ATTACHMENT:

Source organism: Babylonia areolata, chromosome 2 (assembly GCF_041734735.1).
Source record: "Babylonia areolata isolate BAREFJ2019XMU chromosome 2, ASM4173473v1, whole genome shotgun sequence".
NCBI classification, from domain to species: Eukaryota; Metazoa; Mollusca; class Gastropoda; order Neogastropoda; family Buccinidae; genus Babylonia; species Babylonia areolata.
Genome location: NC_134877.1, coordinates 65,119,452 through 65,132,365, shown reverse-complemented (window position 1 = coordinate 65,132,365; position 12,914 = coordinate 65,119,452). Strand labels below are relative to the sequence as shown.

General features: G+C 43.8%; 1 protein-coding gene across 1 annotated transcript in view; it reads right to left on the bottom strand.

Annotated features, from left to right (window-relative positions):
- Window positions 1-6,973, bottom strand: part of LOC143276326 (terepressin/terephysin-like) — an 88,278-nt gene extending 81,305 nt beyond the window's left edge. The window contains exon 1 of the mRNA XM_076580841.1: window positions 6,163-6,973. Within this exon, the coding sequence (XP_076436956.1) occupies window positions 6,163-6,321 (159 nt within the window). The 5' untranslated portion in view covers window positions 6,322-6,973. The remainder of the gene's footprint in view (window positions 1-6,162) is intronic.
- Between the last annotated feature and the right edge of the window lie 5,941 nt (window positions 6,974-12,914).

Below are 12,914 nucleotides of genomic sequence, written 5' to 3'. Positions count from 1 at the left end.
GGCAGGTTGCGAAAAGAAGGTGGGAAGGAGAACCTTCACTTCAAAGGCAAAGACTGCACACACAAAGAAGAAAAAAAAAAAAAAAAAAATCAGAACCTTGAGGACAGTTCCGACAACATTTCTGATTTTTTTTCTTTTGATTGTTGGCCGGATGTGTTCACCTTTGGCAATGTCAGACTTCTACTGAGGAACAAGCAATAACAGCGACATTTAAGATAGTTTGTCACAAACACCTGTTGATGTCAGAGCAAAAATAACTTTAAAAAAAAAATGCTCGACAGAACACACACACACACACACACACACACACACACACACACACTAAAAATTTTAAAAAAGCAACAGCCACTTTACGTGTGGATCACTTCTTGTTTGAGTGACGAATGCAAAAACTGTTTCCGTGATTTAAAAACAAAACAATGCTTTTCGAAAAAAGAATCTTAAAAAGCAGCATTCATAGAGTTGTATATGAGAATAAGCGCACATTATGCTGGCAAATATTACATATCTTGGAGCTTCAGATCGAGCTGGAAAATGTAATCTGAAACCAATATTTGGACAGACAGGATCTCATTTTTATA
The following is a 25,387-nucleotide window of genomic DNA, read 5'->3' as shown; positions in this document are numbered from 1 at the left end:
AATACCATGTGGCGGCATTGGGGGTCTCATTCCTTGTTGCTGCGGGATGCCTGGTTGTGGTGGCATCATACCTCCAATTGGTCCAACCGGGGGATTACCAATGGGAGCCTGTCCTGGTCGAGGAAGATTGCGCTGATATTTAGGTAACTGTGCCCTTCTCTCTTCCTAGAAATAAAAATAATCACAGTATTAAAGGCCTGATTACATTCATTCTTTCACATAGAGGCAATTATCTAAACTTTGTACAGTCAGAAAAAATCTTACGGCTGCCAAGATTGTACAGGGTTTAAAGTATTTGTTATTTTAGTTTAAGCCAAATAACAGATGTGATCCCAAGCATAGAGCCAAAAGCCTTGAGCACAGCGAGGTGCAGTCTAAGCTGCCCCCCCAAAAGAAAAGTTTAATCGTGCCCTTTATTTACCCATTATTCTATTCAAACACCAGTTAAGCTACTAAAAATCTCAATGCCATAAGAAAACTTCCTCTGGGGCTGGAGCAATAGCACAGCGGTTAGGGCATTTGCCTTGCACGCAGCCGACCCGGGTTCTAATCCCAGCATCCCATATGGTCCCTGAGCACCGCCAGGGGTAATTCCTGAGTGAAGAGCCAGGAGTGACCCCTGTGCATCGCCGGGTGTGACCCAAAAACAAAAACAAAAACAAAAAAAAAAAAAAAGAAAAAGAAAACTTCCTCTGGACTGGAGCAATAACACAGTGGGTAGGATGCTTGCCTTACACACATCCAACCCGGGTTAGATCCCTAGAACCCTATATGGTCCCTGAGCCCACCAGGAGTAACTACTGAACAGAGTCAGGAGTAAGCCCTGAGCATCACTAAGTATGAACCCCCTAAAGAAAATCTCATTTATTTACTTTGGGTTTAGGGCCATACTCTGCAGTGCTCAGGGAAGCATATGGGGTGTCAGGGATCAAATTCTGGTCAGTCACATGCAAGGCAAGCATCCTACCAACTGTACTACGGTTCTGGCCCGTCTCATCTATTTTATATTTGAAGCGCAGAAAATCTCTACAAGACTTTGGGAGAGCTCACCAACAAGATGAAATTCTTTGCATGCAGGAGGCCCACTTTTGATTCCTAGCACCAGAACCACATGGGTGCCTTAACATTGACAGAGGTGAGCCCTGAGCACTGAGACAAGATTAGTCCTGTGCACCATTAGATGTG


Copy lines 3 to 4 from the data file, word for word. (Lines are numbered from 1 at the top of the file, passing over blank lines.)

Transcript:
NCBI classification, from domain to species: Eukaryota; Metazoa; Mollusca; class Gastropoda; order Neogastropoda; family Buccinidae; genus Babylonia; species Babylonia areolata.
Genome location: NC_134877.1, coordinates 65,119,452 through 65,132,365, shown reverse-complemented (window position 1 = coordinate 65,132,365; position 12,914 = coordinate 65,119,452). Strand labels below are relative to the sequence as shown.